Is President Trump softening? Let’s hope so. Trump agreed to a budget deal this week that forestalls the periodic hand-wringing over whether the U.S. borrowing limit will be extended. The so-called debt ceiling puts a limit on how much the Treasury Department can borrow, and since federal borrowing always goes up, the debt ceiling must be raised from time to time.
Congress has to pass a law to raise the debt ceiling, and the dickering over what other goodies end up in this must-pass legislation normally produces a down-to-the-wire showdown just as Uncle Sam is about to run short of money.
But not this time. The Treasury was likely to run dry in September, but Trump and Congressional Democrats reached a deal to suspend the debt limit until July 31, 2021. The deal, which Congress must still vote into law, also includes increases in federal spending levels. There could still be a government shutdown in October, if Congress doesn’t pass specific spending bills. But getting the debt ceiling and higher spending authorization out of the way sharply reduces the likelihood of such a disruption.
For these reasons, this week’s Trump-o-meter reads MEDIOCRE, the third-highest score.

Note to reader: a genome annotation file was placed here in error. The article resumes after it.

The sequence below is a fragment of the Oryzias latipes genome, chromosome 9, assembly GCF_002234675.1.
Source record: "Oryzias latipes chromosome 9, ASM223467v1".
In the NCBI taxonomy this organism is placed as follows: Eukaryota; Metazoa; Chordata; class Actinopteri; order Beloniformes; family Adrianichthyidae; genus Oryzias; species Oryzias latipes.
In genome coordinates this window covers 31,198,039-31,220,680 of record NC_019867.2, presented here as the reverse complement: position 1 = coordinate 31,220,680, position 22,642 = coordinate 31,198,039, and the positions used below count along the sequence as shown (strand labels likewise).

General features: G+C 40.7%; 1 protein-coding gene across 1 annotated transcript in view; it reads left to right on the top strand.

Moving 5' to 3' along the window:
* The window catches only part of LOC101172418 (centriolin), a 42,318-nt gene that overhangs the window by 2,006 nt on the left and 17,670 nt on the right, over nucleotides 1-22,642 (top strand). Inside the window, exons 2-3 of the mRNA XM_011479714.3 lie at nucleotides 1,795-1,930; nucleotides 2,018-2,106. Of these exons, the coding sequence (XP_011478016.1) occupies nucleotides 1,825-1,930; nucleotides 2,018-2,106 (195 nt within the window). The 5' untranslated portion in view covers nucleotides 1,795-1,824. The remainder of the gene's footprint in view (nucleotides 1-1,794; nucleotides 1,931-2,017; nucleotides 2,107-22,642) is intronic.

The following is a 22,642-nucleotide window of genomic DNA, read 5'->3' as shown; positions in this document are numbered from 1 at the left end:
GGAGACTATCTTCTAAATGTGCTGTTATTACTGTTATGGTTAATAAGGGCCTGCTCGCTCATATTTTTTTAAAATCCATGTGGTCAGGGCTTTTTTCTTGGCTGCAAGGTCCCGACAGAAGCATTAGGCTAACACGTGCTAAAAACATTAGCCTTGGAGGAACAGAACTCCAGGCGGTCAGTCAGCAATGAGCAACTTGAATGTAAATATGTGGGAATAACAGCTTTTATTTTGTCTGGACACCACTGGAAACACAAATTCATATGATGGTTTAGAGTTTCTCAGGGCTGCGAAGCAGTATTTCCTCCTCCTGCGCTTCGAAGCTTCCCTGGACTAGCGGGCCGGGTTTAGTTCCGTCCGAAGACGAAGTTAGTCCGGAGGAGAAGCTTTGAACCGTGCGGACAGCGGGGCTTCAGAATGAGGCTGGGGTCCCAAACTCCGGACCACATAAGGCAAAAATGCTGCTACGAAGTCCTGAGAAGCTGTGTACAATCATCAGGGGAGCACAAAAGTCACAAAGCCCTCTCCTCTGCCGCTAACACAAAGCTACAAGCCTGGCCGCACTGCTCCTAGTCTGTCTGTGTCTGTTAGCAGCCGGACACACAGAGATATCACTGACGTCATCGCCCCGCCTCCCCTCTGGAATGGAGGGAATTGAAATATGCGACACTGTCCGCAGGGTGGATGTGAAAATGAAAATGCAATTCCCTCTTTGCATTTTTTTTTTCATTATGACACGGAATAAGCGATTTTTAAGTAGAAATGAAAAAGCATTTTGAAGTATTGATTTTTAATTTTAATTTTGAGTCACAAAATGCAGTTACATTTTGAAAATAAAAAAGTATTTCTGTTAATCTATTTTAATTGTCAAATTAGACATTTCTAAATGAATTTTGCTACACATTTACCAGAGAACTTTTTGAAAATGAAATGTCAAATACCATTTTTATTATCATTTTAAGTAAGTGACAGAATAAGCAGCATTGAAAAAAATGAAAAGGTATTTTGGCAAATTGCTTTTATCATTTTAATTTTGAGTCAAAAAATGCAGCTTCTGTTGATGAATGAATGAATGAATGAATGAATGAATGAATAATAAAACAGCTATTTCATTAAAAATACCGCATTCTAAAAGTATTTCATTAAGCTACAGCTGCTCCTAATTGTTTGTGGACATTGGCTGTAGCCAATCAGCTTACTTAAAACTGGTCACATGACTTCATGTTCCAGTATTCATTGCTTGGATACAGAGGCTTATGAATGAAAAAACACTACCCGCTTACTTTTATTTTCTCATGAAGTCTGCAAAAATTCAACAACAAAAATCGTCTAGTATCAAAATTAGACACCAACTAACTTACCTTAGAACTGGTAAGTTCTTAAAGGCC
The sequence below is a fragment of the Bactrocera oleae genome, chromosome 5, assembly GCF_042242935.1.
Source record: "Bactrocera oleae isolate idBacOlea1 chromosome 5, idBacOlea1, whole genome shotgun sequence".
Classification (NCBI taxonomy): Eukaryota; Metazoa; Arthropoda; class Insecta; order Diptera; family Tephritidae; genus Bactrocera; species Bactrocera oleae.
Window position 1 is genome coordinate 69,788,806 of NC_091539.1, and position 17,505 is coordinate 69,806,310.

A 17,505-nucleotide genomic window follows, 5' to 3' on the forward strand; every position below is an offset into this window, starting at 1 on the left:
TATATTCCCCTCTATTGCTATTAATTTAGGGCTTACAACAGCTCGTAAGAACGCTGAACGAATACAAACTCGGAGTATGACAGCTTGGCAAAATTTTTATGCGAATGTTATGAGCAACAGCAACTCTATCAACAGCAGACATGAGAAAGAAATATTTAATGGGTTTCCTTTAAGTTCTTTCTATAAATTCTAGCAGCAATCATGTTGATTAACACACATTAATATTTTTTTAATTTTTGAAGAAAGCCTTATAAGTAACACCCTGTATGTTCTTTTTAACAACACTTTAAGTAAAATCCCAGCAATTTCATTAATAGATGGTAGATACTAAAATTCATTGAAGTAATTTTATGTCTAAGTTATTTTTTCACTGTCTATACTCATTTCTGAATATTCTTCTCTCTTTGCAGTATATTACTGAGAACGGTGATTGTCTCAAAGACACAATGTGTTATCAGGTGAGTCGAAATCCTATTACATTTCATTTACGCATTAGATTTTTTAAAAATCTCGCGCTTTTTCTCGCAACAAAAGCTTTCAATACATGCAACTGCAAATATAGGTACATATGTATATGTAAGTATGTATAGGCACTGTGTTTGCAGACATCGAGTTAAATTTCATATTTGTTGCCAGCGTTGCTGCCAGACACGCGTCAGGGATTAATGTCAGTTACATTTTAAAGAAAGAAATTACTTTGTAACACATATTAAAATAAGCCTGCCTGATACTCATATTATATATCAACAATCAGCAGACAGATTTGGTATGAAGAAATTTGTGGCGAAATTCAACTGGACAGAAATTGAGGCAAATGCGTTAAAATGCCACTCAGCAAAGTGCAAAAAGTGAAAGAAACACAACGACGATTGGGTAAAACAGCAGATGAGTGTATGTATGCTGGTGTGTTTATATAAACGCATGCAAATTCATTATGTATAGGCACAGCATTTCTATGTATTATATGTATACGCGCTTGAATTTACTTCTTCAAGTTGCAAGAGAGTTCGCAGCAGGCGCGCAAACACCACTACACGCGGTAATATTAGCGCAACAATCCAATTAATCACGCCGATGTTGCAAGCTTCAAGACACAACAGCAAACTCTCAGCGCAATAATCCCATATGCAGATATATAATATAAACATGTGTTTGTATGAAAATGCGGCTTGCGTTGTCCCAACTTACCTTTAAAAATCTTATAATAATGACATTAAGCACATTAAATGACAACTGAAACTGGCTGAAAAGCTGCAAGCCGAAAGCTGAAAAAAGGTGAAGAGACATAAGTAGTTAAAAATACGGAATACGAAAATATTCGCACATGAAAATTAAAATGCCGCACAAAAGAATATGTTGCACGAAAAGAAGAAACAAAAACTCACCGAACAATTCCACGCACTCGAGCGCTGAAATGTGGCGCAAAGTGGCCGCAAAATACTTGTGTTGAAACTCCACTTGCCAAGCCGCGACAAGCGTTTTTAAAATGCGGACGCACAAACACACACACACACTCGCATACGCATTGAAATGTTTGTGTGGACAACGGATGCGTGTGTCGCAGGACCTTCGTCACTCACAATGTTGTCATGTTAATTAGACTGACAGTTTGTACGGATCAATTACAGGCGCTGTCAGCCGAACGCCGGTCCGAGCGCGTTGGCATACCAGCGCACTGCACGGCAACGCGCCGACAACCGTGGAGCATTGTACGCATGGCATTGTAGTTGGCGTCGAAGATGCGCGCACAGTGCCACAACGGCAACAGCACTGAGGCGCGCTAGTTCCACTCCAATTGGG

Budget hawks, including some Republican Tea Partiers, criticized Trump for agreeing to a budget deal that increases spending and will lead to higher deficits. But Republicans already violated their self-proclaimed fiscal probity by passing the 2017 tax cuts, which substantially lowered government tax revenue. That is already leading toward annual deficits upward of $1 trillion.
In approving the deal, Trump seems to have followed the guidance of moderates in his Cabinet, such as Treasury Secretary Steven Mnuchin, who want to reassure markets through fiscal stability. That means Trump bucked the advice of hard-liners such as acting chief of staff Mick Mulvaney, who favors steep spending cuts and a combative approach toward Democrats. Trump, for once, chose peace over combat.
Perhaps he learned from the 35-day government shutdown at the beginning of the year that voters don’t really want him to blow everything up. The shutdown was a political loser for Trump, whose approval ratings fell as bureaucrats went unpaid and air-traffic controllers threatened to shut down airports. Threatening mayhem is okay, apparently, but enacting it isn’t.
Unprecedented peacetime government borrowing remains a problem, with the national debt now at a staggering $22 trillion. That’s not pinching the economy now, but at some unknowable point it probably will. Meanwhile, the darkest cloud over the economy is President Trump’s trade dispute with China, including the tariffs each country has placed on imports from the other. Maybe Trump will get rational about that, too.
Rick Newman is the author of four books, including “Rebounders: How Winners Pivot from Setback to Success.” Follow him on Twitter: @rickjnewman